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Security of quantum key distribution using an entangled pair of pulses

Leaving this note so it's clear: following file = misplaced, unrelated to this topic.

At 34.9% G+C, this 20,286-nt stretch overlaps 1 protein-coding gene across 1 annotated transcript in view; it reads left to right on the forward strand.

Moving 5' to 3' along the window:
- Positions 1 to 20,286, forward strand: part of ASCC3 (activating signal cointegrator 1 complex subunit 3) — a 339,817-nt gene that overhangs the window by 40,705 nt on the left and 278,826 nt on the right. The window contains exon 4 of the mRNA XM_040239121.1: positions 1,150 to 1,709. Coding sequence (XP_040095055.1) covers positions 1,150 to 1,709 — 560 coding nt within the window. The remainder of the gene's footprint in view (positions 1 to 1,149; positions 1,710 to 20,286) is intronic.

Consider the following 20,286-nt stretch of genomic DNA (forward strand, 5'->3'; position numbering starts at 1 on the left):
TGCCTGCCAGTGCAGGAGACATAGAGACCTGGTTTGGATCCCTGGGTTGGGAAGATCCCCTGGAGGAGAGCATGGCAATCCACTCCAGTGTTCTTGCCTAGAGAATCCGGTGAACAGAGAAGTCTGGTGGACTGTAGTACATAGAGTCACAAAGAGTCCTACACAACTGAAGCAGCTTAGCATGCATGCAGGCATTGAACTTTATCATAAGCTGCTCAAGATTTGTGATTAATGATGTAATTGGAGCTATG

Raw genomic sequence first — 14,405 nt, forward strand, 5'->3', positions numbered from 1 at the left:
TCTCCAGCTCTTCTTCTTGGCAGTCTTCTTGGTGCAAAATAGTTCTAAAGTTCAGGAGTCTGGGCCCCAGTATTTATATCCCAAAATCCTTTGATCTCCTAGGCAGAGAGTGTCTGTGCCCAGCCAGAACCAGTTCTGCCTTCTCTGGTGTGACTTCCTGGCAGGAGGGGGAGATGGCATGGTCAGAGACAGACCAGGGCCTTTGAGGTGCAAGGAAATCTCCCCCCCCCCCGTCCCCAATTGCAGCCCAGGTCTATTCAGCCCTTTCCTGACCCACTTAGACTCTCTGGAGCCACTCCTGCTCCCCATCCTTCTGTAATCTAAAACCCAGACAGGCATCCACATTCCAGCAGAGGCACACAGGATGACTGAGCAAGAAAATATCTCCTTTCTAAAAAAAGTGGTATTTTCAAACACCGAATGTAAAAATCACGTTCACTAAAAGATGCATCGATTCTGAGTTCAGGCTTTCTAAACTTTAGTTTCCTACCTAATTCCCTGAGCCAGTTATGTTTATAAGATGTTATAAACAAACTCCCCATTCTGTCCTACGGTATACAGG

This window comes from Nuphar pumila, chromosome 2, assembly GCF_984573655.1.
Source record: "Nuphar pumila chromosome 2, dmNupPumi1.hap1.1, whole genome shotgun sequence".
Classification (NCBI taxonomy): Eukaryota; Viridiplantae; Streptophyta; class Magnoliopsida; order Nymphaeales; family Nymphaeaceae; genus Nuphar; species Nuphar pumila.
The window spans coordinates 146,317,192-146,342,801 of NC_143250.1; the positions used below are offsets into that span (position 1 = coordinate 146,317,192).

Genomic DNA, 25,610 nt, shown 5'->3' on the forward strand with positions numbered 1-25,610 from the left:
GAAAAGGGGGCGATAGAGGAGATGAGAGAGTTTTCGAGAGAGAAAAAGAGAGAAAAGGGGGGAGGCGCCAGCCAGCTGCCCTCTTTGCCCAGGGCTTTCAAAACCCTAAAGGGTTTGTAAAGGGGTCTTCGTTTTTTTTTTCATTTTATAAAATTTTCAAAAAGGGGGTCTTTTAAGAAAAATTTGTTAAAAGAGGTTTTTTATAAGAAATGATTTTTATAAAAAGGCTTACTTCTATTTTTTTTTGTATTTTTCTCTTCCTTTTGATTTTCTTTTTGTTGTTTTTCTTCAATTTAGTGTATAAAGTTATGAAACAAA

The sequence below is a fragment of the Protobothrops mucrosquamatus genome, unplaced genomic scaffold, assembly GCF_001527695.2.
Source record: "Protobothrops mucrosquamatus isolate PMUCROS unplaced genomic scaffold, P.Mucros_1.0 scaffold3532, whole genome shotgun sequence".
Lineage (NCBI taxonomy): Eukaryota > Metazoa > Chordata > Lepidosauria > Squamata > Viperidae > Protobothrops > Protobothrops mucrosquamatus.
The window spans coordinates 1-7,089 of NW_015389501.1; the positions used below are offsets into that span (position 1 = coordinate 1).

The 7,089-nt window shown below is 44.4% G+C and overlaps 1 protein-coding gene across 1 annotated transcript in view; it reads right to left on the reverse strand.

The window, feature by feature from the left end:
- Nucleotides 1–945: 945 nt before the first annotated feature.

While quantum key distribution (QKD) is possible without producing entangled states, there is an advantage in actually preparing an entangled pair of pulses and distributing them to two receivers.  The advantage is the fact that we can totally forget about the credibility of the light source: any fault in or any malicious tampering with the light source will be automatically caught as an increase of observed error rates.  This is certainly true if we use ideal photon detectors, and a nontrivial question is whether we can still enjoy this auto-detecting capability with practical detectors, which cannot distinguish photon numbers or selecting out a single optical mode.  In this talk, I will discuss two independent  approaches: (1) Using a security proof based on complementarity, it can be shown that if one of the receivers uses an ideal detector, the other one can use almost any kind of detectors.  (2) By analyzing properties of polarizations of photons, we can show that auto-detecting capability is available when the receivers use practical detectors modeled by a threshold detector.